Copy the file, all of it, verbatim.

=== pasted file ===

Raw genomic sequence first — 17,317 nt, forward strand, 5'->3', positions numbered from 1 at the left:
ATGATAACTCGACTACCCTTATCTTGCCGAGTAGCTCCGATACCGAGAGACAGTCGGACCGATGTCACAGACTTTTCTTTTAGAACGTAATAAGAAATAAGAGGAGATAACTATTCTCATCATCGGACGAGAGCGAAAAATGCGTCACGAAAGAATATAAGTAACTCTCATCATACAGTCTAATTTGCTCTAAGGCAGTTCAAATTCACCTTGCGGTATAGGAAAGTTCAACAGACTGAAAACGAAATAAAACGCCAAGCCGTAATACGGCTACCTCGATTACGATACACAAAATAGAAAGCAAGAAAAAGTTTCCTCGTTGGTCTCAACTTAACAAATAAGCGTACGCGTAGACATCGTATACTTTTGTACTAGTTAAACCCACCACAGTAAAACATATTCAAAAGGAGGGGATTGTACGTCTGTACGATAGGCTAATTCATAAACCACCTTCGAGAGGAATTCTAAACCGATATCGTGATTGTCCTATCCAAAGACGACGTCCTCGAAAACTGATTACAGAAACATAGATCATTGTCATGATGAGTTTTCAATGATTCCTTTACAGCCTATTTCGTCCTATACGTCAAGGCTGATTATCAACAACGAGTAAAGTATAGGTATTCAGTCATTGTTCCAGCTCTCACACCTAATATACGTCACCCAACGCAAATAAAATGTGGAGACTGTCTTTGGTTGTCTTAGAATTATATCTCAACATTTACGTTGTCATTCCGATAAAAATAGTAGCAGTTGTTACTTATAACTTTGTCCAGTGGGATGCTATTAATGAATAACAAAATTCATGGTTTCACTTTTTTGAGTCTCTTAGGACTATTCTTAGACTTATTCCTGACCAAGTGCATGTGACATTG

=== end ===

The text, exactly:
Raw genomic sequence first — 17,317 nt, forward strand, 5'->3', positions numbered from 1 at the left:
ATGATAACTCGACTACCCTTATCTTGCCGAGTAGCTCCGATACCGAGAGACAGTCGGACCGATGTCACAGACTTTTCTTTTAGAACGTAATAAGAAATAAGAGGAGATAACTATTCTCATCATCGGACGAGAGCGAAAAATGCGTCACGAAAGAATATAAGTAACTCTCATCATACAGTCTAATTTGCTCTAAGGCAGTTCAAATTCACCTTGCGGTATAGGAAAGTTCAACAGACTGAAAACGAAATAAAACGCCAAGCCGTAATACGGCTACCTCGATTACGATACACAAAATAGAAAGCAAGAAAAAGTTTCCTCGTTGGTCTCAACTTAACAAATAAGCGTACGCGTAGACATCGTATACTTTTGTACTAGTTAAACCCACCACAGTAAAACATATTCAAAAGGAGGGGATTGTACGTCTGTACGATAGGCTAATTCATAAACCACCTTCGAGAGGAATTCTAAACCGATATCGTGATTGTCCTATCCAAAGACGACGTCCTCGAAAACTGATTACAGAAACATAGATCATTGTCATGATGAGTTTTCAATGATTCCTTTACAGCCTATTTCGTCCTATACGTCAAGGCTGATTATCAACAACGAGTAAAGTATAGGTATTCAGTCATTGTTCCAGCTCTCACACCTAATATACGTCACCCAACGCAAATAAAATGTGGAGACTGTCTTTGGTTGTCTTAGAATTATATCTCAACATTTACGTTGTCATTCCGATAAAAATAGTAGCAGTTGTTACTTATAACTTTGTCCAGTGGGATGCTATTAATGAATAACAAAATTCATGGTTTCACTTTTTTGAGTCTCTTAGGACTATTCTTAGACTTATTCCTGACCAAGTGCATGTGACATTG